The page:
As part of hidden shopper research, we requested quotations for an extended warranty on a 2013 Honda Accord with 90,000 miles (144840.96 kilometers). The price for powertrain warranties with a $100 deductible is as follows:


Source: cars.usnews
  • Powertrain Warranty Plan: Silver
  • Term Length: 5 years/75,000 miles
  • Monthly Payment: $116.09 for 24 months
  • Down Payment: First month’s payment
  • Total Cost: $2,786.16

2. Endurance

Source: endurancewarranty
  • Powertrain Warranty Plan: Secure Plus
  • Term Length: 5 years/100,000 miles
  • Monthly Payment: $81.67 for 36 months
  • Down Payment: $174.75
  • Total Cost: $2,940.12

3. CarShield

Source: retirementliving
  • Powertrain Warranty Plan: Gold
  • Term Length: Unlimited
  • Monthly Payment: $99.99 monthly
  • Down Payment: First month’s payment
  • Total Cost: $1,199.88 per year

4. Protect My Car

Source: PRNewswire
  • Powertrain Warranty Plan: Driveline
  • Term Length: 4 years/75,000 miles
  • Monthly Payment: $78.86 for 42 months
  • Down Payment: $85.00
  • Total Cost: $3,312.12

Cost Factors for an Extended Drivetrain Warranty

The prices we got were for a specific car at a particular moment. Your warranty expenses will probably differ from those shown in the chart above. This is because extended warranty fees vary depending on a number of different criteria. These consist of the following:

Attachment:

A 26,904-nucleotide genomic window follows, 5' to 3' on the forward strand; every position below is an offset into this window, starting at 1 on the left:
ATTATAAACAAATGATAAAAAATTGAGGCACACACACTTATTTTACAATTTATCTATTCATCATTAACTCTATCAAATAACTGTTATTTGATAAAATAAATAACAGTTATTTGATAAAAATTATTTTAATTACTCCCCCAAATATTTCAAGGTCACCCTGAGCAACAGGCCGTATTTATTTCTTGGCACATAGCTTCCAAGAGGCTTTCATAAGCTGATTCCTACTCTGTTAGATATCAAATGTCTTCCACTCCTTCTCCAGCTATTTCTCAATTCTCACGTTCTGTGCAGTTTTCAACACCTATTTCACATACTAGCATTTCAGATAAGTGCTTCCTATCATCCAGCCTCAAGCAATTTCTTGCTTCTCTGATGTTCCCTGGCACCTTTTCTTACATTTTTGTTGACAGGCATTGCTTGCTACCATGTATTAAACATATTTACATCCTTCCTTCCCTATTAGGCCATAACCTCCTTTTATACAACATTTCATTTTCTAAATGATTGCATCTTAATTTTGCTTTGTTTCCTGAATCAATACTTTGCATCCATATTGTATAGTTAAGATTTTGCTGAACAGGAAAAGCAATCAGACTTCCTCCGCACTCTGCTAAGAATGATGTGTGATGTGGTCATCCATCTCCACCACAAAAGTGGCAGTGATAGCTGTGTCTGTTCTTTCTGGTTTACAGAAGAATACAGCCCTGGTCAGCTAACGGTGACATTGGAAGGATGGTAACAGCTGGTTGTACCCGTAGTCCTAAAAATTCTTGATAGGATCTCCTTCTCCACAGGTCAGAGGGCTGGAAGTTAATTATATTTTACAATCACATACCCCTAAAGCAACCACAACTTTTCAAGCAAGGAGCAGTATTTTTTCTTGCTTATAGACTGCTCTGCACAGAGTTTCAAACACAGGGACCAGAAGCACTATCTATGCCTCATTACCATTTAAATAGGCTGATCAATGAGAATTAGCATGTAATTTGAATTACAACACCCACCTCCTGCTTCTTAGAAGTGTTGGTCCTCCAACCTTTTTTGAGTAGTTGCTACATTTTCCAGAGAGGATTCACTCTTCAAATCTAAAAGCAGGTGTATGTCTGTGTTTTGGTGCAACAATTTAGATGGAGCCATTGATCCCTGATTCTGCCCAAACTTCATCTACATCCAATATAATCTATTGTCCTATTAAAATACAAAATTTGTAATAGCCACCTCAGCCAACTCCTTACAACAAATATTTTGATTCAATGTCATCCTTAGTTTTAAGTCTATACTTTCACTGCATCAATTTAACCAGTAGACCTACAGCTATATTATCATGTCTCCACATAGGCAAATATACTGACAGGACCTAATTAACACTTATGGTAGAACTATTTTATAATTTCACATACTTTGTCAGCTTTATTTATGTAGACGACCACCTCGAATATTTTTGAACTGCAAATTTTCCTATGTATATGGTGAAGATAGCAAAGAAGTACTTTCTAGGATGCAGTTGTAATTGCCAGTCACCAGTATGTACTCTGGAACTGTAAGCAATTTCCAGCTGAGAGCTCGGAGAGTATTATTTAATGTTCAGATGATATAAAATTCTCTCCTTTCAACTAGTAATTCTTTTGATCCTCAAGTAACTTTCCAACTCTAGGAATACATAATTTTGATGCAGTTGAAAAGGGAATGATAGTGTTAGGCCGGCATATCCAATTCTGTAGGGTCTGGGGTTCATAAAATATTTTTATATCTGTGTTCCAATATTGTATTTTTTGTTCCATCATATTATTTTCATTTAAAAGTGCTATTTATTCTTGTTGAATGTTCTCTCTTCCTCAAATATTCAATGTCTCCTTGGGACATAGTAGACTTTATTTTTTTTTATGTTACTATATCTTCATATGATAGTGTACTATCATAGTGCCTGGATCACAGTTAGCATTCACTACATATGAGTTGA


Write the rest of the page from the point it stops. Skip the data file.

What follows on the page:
• Mileage: Cars with more mileage have a higher chance of breaking down, raising the repair cost.
  • Vehicle age: Older automobiles are often more expensive to warranty coverage and are more prone to technical breakdowns.
  • Plan of protection: Providers often provide powertrain warranties as their most affordable option. Usually, more comprehensive insurance is more expensive.
  • Deductible: Many businesses let you select your own deductible, which can be as little as $0. However, the lower your deductible, the more you’ll probably have to spend on insurance.
  • Car type: Covering more expensive automobiles is a general rule. Additionally, a warranty plan may cost more for vehicles with recognized problems.
  • Provider: As expected, various firms charge varying premiums, even for the exact vehicle’s equivalent coverage. Because of this, before purchasing, our staff urges you to compare prices from several suppliers.